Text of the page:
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Sasol’s ‘Project Phoenix’ May Cut 1,000 Jobs, Union Says

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Jan. 10 (Bloomberg) -- Sasol Ltd. may cut as many as 1,000 jobs as the world’s largest producer of gasoline from coal prepares a reorganization, the Solidarity union said.

“They are reducing their costs,” Marius Croucamp, a spokesman for Solidarity at the Johannesburg-based company, said by phone. Talks with the union started in late November after Sasol and Boston-based management consultancy Bain & Co. developed proposals to reduce the company’s size, he said.

Sasol plans to save 3 billion rand ($279 million) from cost cuts within the next two to three years, the company said in a Sept. 9 presentation. It has forecast “strong” earnings growth for the fiscal year ending June because of higher oil and chemicals prices and favorable foreign currency movements.

Sasol, which advanced 42 percent in Johannesburg trading last year, was little changed at 514.50 rand at 3:15 p.m., valuing the company at about $31 billion. The company employs more than 35,000 people in 37 countries.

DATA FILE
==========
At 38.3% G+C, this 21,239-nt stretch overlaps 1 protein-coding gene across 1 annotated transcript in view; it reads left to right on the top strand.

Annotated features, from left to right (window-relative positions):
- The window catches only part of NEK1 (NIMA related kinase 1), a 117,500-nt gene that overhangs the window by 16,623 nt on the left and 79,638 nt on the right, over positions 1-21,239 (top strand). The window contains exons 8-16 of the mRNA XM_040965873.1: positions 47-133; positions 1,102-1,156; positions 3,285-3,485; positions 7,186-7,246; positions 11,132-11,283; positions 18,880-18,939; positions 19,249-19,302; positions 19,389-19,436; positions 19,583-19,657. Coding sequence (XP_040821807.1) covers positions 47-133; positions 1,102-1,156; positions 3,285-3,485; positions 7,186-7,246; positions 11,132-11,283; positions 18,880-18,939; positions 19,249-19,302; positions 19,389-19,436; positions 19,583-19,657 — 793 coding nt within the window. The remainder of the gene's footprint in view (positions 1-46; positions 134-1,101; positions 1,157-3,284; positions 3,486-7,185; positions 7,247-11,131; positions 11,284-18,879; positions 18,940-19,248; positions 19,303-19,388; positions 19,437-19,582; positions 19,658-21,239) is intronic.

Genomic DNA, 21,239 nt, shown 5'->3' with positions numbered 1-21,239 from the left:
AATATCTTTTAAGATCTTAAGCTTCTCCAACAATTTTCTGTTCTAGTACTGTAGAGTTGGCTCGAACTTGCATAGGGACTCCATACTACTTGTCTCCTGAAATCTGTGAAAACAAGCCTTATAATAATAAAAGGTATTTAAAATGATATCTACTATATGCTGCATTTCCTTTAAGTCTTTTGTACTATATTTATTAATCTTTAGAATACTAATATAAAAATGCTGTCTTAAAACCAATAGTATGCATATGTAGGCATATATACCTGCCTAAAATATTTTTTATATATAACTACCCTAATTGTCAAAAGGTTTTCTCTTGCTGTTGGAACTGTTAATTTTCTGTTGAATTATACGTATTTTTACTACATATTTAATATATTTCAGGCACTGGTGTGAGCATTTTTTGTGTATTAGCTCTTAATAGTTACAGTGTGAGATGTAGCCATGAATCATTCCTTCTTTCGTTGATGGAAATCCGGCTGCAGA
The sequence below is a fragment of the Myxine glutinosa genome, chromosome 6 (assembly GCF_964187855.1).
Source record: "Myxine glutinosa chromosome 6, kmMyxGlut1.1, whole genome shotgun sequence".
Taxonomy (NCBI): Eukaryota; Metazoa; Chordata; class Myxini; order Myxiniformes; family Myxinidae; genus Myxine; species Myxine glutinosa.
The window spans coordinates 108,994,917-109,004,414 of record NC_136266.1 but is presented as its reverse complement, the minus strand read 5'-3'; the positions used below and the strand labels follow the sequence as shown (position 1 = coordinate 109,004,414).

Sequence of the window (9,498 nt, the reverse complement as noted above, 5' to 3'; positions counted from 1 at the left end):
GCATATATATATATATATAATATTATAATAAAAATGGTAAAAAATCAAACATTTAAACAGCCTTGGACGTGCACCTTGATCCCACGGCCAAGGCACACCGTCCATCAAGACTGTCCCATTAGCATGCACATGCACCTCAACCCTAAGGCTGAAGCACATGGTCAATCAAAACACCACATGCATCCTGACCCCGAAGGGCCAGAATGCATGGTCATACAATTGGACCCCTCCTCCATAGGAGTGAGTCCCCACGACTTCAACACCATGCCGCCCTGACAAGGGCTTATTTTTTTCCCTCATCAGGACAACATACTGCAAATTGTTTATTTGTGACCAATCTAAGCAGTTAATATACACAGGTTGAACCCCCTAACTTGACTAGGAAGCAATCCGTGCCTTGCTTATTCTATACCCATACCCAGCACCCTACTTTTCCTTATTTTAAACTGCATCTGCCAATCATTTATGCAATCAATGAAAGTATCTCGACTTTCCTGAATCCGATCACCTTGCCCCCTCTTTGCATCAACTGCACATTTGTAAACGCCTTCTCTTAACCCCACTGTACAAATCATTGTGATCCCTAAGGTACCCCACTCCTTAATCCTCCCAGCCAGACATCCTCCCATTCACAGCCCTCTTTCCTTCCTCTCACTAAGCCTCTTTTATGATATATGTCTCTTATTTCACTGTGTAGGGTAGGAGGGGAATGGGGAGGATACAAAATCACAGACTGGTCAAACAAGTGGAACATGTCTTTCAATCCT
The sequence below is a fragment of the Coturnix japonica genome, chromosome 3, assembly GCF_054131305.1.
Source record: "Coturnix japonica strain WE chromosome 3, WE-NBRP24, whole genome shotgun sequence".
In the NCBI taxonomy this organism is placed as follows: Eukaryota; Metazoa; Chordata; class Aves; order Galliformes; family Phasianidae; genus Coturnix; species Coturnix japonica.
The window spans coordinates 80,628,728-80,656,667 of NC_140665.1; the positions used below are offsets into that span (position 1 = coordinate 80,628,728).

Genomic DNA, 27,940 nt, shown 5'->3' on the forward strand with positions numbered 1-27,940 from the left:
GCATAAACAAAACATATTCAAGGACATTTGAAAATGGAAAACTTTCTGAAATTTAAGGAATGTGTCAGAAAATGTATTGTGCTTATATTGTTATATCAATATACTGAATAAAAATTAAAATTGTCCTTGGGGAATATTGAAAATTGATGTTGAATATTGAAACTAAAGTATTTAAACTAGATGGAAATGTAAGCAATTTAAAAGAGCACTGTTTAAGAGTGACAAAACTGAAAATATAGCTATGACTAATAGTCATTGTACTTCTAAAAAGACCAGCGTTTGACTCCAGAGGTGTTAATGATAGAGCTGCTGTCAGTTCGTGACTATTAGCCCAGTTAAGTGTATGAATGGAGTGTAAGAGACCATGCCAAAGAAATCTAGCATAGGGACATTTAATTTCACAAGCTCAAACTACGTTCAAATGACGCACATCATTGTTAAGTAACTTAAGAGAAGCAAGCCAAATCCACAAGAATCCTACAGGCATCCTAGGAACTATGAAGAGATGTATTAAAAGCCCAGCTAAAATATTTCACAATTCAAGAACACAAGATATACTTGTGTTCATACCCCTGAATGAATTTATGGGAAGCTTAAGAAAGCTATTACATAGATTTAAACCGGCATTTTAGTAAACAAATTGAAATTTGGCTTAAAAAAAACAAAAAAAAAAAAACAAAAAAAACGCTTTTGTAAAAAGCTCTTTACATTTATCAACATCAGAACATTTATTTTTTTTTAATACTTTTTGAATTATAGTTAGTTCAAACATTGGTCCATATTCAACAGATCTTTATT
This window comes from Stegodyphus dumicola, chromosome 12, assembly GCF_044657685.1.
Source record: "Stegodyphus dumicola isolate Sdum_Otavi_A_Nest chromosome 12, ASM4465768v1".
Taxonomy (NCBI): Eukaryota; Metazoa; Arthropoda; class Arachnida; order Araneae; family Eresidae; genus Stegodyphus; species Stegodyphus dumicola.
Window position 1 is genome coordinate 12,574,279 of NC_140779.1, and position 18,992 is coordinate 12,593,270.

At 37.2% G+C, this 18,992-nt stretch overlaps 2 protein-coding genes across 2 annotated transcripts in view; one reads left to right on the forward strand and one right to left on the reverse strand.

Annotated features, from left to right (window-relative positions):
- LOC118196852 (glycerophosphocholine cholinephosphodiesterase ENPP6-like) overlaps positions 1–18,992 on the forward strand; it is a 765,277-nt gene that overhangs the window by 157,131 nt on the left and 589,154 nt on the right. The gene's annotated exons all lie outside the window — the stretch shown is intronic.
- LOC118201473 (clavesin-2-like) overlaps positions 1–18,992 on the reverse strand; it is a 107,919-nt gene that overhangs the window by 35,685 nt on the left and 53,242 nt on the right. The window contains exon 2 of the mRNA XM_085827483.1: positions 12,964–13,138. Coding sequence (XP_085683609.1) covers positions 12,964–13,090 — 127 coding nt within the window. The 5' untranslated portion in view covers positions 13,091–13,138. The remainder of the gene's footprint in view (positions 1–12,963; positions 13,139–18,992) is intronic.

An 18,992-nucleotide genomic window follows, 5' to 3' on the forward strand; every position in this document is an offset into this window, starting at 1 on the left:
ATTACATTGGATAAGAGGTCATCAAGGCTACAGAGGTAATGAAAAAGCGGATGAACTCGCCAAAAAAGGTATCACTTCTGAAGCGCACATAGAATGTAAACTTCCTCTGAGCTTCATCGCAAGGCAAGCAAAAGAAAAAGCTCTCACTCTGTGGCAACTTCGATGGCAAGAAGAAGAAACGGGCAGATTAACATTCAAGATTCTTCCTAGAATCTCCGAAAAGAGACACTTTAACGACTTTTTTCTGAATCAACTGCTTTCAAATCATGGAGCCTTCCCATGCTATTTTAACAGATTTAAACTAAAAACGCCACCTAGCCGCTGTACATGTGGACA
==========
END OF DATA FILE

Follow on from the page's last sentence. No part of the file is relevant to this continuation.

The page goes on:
“Due to the progress made in designing the new operating model, we are contemplating potential people impacts as a result of this program,” Alex Anderson, a spokesman for Sasol, said in an e-mail response to questions. “We anticipate that for at least the next six months the impacts will be limited to the senior management structures in the organization.”

The initiative by Sasol and Bain, called “Project Phoenix,” could result in about 1,000 job losses, Croucamp said. “Our concern is with job cuts, extended families are affected and there’s no alternative for them to go to in the job market.”

Sasol’s board on Nov. 1 approved an executive committee to “align the the group’s top management with our new operating platform, effective 1 July 2014,” Anderson said. “Because it’s unfolding as we go along we don’t know what the final structure is going to look like,” he said.

To contact the reporters on this story: Christopher Spillane in Johannesburg at cspillane3@bloomberg.net; Paul Burkhardt in Johannesburg at pburkhardt@bloomberg.net

To contact the editor responsible for this story: John Viljoen at jviljoen@bloomberg.net

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